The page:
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Emotional Regulation

This month we are learning about emotions as part of World Emoji Day. Emotions are a certainly a rollercoaster in the first five years of a child’s life, but once children develop emotional regulation skills, this supports their wellbeing for a lifetime.

Young children experience BIG emotions while their brains are developing, and they are not always able to calm themselves to react and behave appropriately. It is very normal to see tantrums in a 2-year-old who has dropped their cupcake on the floor, or a 3-year-old who has had another child take their toy. However, by 4-5 years we expect children to start to internally control their emotions and manage their behaviour rather than always have meltdowns and outbursts.

Emotional self-regulation is a child’s ability to recognise and manage their emotions and behaviour in line with the situation they are in. For example, a child who feels frustrated that they didn’t win a game but shrugs it off and walks away rather than having a tantrum represents a child who has some emotional self-regulation skills in place. Children need to learn these skills to cope with the world and their feelings.

Parents and educators have key roles to play in helping children to recognise their own emotions, and to choose the right behaviour. Rather than thinking of an outburst as bad behaviour, think of it as a skill that you need to help your child to learn. Some ideas for how to do this are:

  • Describe the emotion they are displaying with an emotion word (e.g. ‘upset’, ‘cross’, ‘excited’, ‘worried’). This lets your child know that you understand how they are feeling and helps to connect them with that feeling, e.g. “I can see you are frustrated”; or “That must have hurt, I can see you’re upset”.
  • Provide comfort when your child is upset, before trying to teach the right response. Children who are upset are stressed; their brain cannot think rationally during this state. Calming your child’s brain through comfort like a hug, a calm facial expression and voice, or moving to a quiet space allows your child to lower their stress response.
  • Do not use too many words – when children are stressed and having an outburst, they are not using their ‘thinking brain’, they have reverted to their emotional brain which is not rational. Wait a little while and talk it through when they have calmed down.
  • Once your child is calm, try to teach better choices and behaviours in response to situations. Paint a picture of the behaviour you want to see, e.g. “when we open the door I need you to hold my hand so you’re safe in the carpark”; “when the song finishes we need you to sit on the rug”; “when your sister takes your toys say ‘don’t do that’ rather than hitting her”. You may need to repeat this training many many times before your child learns the new behaviour!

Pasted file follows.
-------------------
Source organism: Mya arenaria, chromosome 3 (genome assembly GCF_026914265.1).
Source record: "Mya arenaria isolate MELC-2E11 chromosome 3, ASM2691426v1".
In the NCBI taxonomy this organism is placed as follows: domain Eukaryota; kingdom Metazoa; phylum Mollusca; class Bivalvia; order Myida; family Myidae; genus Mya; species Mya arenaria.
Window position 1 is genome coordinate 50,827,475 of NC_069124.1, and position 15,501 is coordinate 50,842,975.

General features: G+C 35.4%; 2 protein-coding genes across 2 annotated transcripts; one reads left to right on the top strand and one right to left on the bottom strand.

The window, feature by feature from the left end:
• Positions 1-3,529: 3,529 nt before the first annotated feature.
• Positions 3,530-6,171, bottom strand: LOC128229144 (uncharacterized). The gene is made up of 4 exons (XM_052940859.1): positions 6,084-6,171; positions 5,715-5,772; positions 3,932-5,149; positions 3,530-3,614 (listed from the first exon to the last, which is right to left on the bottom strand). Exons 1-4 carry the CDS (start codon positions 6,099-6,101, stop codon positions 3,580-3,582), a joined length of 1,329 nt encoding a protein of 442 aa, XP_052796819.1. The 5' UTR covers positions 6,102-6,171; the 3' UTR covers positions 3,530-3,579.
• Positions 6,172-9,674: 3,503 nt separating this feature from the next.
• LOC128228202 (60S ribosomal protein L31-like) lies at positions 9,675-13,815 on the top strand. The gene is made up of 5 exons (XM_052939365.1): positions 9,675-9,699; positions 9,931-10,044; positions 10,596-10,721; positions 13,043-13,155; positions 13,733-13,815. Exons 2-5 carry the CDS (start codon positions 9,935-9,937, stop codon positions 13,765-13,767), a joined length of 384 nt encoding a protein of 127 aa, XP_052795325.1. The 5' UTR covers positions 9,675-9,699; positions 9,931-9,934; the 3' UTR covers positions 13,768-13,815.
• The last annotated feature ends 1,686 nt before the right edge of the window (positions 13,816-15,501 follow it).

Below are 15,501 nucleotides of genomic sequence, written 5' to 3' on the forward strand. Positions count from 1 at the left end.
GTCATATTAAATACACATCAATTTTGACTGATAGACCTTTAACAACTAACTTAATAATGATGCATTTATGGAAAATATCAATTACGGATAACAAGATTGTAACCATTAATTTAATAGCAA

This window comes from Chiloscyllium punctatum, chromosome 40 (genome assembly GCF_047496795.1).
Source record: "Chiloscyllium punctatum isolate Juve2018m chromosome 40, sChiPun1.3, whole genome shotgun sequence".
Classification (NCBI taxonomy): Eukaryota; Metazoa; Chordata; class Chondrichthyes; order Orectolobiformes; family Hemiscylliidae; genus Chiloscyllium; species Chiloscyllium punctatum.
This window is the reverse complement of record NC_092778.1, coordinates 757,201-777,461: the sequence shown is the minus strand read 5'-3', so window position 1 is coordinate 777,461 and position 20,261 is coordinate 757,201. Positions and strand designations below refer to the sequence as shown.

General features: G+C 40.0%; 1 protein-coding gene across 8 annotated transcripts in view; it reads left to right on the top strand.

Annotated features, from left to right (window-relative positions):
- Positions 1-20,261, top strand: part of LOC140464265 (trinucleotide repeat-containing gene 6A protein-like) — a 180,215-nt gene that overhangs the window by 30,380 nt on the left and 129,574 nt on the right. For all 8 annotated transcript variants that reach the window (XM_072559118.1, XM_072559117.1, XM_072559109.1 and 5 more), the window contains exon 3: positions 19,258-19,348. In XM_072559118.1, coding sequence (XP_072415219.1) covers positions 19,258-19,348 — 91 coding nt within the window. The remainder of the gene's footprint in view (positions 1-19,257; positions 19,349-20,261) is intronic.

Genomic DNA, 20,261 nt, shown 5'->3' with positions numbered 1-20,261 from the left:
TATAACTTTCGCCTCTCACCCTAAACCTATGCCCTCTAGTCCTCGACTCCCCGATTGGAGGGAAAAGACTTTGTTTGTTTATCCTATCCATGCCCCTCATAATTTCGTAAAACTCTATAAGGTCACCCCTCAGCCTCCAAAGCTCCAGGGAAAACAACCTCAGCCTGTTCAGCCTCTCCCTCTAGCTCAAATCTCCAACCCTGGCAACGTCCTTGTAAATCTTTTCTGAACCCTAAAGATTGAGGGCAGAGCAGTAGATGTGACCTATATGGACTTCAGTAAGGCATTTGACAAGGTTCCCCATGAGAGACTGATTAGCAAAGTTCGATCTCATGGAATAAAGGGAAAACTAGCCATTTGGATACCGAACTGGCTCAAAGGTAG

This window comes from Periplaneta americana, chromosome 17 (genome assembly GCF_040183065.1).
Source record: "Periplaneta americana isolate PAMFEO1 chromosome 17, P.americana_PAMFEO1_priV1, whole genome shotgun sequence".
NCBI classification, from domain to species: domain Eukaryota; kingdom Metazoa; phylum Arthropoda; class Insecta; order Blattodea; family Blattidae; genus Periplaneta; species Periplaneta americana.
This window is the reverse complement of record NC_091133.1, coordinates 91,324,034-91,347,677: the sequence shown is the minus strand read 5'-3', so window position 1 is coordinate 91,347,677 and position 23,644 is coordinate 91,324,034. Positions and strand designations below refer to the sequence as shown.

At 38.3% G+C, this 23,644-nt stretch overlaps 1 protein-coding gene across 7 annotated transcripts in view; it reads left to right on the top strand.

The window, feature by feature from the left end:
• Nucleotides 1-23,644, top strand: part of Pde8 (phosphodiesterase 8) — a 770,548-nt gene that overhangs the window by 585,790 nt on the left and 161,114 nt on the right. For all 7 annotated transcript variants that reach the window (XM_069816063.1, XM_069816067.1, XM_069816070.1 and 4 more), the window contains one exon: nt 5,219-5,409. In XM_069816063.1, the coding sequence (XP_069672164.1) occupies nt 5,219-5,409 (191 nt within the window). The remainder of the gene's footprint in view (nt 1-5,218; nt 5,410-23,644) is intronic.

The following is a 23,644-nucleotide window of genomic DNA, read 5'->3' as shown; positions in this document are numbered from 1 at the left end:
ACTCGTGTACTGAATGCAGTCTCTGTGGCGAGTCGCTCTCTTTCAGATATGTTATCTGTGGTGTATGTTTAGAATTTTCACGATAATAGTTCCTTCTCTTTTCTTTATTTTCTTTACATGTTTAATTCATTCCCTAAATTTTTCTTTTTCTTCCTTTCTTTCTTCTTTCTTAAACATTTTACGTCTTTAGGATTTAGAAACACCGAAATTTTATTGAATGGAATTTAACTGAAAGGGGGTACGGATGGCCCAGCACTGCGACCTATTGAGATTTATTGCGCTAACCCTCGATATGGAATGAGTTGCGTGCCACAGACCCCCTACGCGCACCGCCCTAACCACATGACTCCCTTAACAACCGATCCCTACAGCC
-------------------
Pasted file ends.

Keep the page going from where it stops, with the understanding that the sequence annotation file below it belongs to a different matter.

• Set good examples of emotional regulation by managing your own emotions in front of your children. Model coping strategies such as “I’m taking some deep breaths to calm down because that has made me very cross”.
  • Teach empathy when your child is calm and regulated. If you see another person who is experiencing a big emotion, talk to your child about how that person is feeling and why, e.g. “He is very excited because he hasn’t seen his dad all week”; “She is frustrated because she can’t climb the ladder by herself”; “He is upset because he dropped his ice-cream”.
  • Allow your child opportunities to practice self-regulation by letting them have experiences that challenge them. Try not to always jump in and solve the problem for them. For example, at the park let your child try to manage when someone else pushes in front him, then teach him the words he could say for next time. If your child is having difficulty sharing a toy, don’t rush out and find/buy another toy for the other child; instead teach her that she can look for a different toy while waiting for her turn.

If you are interested in learning more about how the brain develops in early childhood and impacts on behaviour you might like to read about the Triune Brain Model:

Reptilian Brain – Survival Centre: “Fight, Flight or Freeze”

The most primal level resides at the bottom of the brain and deals with survival, handling basic instincts and functions. Infants operate from this survival centre and are unable to regulate their own systems, being easily set off by light, touch, noise, or being alone. They must rely on caregivers who are consciously connected to soothe them. It is not a ‘thinking’ part of the brain. Older children often revert back to using this reptilian brain when stressed.

Mid-brain – Limbic/Emotional Centre: “The Emotional Brain”

The second tier/mid-brain deals with primary emotions such as happiness, fear, sadness and anger. At the centre of the brain, it contains the amygdala and the hippocampus. This area is the seat of emotions and is the focus of development in early childhood years. 2-3 year old children are operating primarily from this emotional brain. Self-expression, communication of needs and reactions to the world are expressed in the form of feelings (sometimes big ones!) which flow from this part of the brain. They have not yet developed the thinking brain to understand consequences and reasoning.

Pre-frontal Cortex – Executive Centre: “The Thinking Brain”

The uppermost tier is the higher brain and is involved in decision making. It is the last area of the brain to develop, at around 5 years, and continues developing until adulthood. It is responsible for rational thought, problem-solving, planning, attention, self-awareness and understanding emotions. Children easily disconnect from their cognitive brain when they perceive threats or are stressed.